The Friends organise lectures on the culture of the ancient Greek and Roman worlds and its manifestations in our own world, and also raise funds to purchase items for the collection.
The Classics Museum, established in 1962, displays a range of items that provide fascinating insights into the cultural practices of the ancient Greek and Roman worlds.
The collection, which is open to the public, spans the Mediterranean and beyond. It features examples of ancient art and objects of daily life from Greece and the Roman world, including Egypt and the Near East.
The museum's areas of strength include domestic items, writing and commemoration, southern Italian pottery, and drama.
From very modest beginnings, the collection has steadily grown through the years with the support of ANU and University House, and with loans from the Australian National Gallery, the Parliament House Art Collection, and former students and members of the community who have acquired classical antiquities and wish to make them available to a wider audience.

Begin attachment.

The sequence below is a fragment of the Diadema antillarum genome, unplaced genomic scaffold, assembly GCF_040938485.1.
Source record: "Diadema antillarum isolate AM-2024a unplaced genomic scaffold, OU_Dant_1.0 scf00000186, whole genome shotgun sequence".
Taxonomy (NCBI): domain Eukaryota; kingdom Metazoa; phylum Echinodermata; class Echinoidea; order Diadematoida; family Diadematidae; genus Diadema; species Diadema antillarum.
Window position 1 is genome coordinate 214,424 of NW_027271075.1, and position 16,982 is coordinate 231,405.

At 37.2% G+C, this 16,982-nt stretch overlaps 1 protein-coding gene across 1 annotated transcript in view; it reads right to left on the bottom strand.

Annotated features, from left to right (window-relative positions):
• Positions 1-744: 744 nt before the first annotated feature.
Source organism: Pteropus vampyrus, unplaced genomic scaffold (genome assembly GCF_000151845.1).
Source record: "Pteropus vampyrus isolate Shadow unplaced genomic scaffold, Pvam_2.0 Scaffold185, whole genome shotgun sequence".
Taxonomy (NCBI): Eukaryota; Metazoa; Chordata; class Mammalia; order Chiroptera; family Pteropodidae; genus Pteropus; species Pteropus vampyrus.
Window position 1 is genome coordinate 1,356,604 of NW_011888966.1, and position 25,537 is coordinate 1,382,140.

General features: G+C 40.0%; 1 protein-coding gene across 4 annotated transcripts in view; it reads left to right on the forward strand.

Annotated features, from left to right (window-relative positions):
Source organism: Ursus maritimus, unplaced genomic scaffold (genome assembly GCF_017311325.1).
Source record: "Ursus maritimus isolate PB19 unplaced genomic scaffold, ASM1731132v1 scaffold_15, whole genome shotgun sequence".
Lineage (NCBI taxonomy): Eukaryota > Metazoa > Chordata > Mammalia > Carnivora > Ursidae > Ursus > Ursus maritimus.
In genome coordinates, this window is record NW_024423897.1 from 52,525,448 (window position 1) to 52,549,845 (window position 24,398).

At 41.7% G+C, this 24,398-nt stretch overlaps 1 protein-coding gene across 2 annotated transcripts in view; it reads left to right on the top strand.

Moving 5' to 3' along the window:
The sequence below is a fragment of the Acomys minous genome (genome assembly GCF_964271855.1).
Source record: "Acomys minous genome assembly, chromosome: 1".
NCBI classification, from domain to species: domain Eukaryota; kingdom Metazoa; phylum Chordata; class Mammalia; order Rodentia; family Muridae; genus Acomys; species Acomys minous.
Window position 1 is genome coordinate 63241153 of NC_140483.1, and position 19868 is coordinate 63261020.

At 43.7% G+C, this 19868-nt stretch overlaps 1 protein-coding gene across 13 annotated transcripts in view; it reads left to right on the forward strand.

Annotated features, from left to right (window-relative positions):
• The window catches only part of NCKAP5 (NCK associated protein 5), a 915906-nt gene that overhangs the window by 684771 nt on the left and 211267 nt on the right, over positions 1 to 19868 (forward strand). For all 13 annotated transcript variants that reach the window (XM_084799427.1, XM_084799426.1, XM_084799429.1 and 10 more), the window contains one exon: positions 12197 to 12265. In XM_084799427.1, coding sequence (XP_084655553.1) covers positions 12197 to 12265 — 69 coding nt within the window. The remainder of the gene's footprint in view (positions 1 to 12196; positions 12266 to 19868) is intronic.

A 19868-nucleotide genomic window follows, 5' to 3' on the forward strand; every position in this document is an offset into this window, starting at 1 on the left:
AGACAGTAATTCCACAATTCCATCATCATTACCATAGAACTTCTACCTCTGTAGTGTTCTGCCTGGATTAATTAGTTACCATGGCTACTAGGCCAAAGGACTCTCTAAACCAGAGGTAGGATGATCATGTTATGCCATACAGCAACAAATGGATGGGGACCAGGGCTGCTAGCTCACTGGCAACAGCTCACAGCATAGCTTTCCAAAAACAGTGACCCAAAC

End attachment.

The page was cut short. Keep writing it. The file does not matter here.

The Friends of the Classics Museum has played a vital role in acquiring artefacts for the collection.
Since it was founded under the guidance of Professor Richard Johnson, the Classics Museum has always been intended as a teaching resource. Students of Classics and Ancient History use the collection in the course of their studies, as do students from Art History, Archaeology, and the ANU School of Art.
The endowment provides funds for the purchase of items for the collection, supports lectures in the cultures of the ancient Greeks and Romans and their manifestations in our own world, and for any purpose connected with furthering the aims of the Friends.